Lean: Prototype Early and Often

Agile Software, Product Development and in the Lean Startup you hear discussion of the Minimum Viable Product or MVP which is a strategy used for fast and quantitative market testing of a product or product feature. More information can be found in a blog post, Developing a Minimum Viable Product.

A MVP is not a minimal product; it is a strategy and process directed toward making and selling a product to customers. It is an iterative process of idea generation, prototyping, presentation, data collection, analysis and learning. One seeks to minimize the total time spent on iteration. The process is iterated until a desirable product-market fit is obtained, or until the product is deemed to be non-viable (Wikpedia).

A prototype is just part of the MVP process but it may be the most critical. It can be defined as a sample or model built to test a concept or process or to act as a thing to be replicated or learned from . Prototyping does not necessarily have to happen at a certain stage but it does need to happen early and often. People get engage when things get tangible. One of the keys to successful prototyping is that you need to configure the prototype to learn not to test. Most people think of prototypes as a finished product or a working piece of software. I encourage you to step away from your product and use props, storyboards, videos, building blocks and sketches.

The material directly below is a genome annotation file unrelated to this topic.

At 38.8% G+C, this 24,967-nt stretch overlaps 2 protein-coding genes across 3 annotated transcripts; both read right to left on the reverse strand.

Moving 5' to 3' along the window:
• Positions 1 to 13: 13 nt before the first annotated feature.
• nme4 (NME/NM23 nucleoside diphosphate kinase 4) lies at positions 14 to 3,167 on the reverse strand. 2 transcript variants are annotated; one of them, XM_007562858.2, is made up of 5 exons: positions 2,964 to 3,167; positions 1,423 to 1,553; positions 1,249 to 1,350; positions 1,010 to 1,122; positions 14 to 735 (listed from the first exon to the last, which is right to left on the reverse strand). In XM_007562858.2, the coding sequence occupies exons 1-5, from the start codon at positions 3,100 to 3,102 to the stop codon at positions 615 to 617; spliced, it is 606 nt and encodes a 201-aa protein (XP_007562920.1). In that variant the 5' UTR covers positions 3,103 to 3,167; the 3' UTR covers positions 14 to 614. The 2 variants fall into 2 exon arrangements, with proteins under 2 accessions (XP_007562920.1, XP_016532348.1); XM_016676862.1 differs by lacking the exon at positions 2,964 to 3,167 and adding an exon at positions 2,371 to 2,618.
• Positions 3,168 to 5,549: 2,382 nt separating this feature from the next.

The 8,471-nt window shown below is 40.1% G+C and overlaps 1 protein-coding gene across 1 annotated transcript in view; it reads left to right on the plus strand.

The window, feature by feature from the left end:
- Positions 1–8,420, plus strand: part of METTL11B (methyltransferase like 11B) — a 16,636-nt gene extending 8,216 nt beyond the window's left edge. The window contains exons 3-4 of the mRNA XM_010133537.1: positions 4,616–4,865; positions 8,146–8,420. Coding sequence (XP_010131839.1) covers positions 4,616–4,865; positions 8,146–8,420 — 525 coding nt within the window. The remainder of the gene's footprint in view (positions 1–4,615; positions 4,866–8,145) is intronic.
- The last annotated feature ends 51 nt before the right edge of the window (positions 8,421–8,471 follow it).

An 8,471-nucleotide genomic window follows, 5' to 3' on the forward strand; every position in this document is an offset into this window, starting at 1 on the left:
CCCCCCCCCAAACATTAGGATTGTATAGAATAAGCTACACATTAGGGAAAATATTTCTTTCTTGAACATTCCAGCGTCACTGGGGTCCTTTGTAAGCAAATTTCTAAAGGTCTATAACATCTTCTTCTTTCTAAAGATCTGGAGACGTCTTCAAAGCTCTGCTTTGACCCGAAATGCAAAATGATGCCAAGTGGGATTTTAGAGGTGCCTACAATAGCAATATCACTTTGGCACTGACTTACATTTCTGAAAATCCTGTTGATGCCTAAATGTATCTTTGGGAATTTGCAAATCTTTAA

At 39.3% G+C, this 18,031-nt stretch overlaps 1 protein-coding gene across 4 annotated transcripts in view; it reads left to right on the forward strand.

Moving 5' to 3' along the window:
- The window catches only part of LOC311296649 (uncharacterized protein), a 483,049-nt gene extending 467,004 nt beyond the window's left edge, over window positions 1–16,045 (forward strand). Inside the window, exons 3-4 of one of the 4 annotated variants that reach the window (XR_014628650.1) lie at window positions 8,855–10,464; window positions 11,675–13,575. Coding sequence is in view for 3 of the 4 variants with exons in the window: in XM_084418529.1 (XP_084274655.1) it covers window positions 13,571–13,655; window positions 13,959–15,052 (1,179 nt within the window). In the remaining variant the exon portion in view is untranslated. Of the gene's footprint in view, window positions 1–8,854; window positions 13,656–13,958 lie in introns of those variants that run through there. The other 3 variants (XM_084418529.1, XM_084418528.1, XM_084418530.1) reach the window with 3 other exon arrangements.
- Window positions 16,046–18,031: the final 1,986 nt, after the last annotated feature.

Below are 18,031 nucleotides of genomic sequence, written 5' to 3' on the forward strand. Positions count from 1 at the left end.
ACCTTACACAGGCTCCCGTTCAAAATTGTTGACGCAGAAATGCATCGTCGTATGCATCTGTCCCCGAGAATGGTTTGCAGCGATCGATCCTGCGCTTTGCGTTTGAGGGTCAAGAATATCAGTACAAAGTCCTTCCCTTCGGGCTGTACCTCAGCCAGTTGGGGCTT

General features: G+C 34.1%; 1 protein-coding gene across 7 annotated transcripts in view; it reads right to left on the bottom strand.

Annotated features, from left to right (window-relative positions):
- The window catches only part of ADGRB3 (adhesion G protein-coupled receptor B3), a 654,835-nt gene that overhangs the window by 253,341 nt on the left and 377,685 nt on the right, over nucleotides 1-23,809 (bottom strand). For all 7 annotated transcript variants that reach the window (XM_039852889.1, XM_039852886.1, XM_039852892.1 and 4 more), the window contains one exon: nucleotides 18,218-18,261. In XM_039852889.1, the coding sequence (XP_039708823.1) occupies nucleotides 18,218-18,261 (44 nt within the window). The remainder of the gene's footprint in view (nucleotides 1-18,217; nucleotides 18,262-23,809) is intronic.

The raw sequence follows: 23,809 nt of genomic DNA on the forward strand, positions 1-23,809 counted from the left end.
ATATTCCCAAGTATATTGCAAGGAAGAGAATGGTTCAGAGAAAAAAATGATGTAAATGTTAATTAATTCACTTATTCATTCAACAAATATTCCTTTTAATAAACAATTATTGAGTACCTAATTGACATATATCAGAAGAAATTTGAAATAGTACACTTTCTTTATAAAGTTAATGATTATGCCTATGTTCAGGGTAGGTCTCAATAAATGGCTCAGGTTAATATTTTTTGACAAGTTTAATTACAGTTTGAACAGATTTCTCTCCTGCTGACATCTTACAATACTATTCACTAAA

One of my favorite stories comes from the person that took the PDA to market. As luck goes, he was ill prepared to discuss with investors much of the details of the product. He was yearning for something to help them grasp the idea as he saw the glassy eyes developing around him. Half in jest and half in desperation, he tosses his wallet to the middle of the table. The story goes on but summarizing, he saw everyone start looking at it and then a few of them picked the wallet up while others waited for it to be passed to them. He had them! 

Few of us will be that lucky to create a prototype on the fly but it serves as an example of how important it is to create that learnable moment. A story should be an integral part of the prototype and lead the group down the trial path. Create that moment of suspense such as a magician does before pulling the rabbit out of the hat. As a result, you will only make the prototype seem more real to everyone.

Allow everyone to move things around a bit and touch the product. I have seen interior designers use doll house furniture, engineers use cutouts from drawings and others use building blocks. Engagement in the process allows earlier buy-in and effective feedback. Creating that relaxing atmosphere goes a long way in gathering the information you need. But be careful to leave the customer validate the product or service, not you.